The 18-credit Civic Agriculture and Life Sciences Pathways minor has four required Agriculture and Life Sciences courses (3 credits). Students select the remaining six credits from a list of cross-disciplinary College of Agriculture and Life Sciences departmental courses that complement the minor and have departmental support. The required courses are structured in a step-wise fashion to prepare a senior for a culminating experiential capstone course.
ALS 2204 Introduction to Civic Agriculture
Introduction to the economic, social, and ecological foundations of civic agriculture. Topics include industrialization, localized food systems, and citizen participation in civic agriculture. Emphasis will be given to a range of civic agriculture models, strategies, and hands-on approaches to establish, retain, and strengthen community-based food and agriculture systems. (3H, 3C) Pathways Concepts: Advanced Discourse, and Intercultural and Global Awareness.
ALS 3404 Ecological Agriculture: Theory and Practice
This course examines the ecological foundations of sustainable agriculture practice. It surveys the principles of ecology in the context of civic agriculture and food systems. It includes an overview of sustainable agriculture practices both historic and modern. Pre: 2204 (2H, 1L, 3C) Pathways Concepts: Reasoning in the Natural Sciences, and Ethical Reasoning.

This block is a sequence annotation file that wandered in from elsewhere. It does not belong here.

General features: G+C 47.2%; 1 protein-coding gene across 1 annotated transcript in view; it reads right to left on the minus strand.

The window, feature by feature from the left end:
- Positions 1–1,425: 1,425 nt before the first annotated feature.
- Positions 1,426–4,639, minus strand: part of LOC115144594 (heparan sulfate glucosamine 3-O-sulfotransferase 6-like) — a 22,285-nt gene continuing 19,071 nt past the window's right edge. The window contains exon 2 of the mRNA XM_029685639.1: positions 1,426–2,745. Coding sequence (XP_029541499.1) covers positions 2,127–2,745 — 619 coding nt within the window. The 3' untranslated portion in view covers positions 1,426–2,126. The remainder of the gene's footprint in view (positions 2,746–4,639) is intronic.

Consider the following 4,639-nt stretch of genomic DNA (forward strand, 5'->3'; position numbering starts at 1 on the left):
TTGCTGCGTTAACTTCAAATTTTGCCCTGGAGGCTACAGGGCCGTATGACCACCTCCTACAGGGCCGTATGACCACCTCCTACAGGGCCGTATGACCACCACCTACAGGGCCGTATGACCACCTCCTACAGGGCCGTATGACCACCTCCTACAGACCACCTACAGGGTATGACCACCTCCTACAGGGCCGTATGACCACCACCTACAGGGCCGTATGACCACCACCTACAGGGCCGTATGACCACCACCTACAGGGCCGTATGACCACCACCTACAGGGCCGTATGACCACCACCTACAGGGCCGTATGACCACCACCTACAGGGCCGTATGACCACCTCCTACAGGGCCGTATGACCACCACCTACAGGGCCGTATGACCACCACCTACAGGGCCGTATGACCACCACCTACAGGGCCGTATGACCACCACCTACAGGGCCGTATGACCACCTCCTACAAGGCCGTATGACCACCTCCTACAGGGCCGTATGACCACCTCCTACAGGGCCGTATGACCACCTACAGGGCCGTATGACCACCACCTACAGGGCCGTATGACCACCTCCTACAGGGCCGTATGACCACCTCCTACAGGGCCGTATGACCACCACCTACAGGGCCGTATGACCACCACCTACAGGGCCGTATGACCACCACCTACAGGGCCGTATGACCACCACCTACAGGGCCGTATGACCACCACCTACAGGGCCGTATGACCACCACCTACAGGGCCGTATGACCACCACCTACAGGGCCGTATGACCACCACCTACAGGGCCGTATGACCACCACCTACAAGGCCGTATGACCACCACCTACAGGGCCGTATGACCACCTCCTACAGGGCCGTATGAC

ALS 4204 Concepts in Community Food Systems
Examination of the economic, political, social, and cultural issues related to community food systems and agricultural practices. Topics include local and regional food systems development, food production and biotechnology, food sovereignty and security, and population and environmental health. Analyze models, strategies, and policies of national food systems. Pre: 2204 (3H, 3C) Pathways Concepts: Reasoning in the Social Sciences, and Intercultural and Global Awareness.
ALS 4214 Capstone: Civic Agriculture and Food Systems
Multidisciplinary, experiential community-based course focusing on civic agriculture-food systems. Working in partnership with community stakeholders, students propose viable solutions to real world issues revolving around civic agriculture and food systems. Students will connect with communities locally, regionally or globally. Pre: 2204, 3404, 4204 (3H, 3C) Pathways Concepts: Critique and Practice in Design and the Arts, and Ethical Reasoning.
For more information, please visit the Undergraduate Course Catalog and Academic PoliciesH = classroom hours; L = lab hours; C = credit hours
CAFS Required Courses Resources
- Minor Checksheets
- Undergraduate Course Catalog and Academic Policies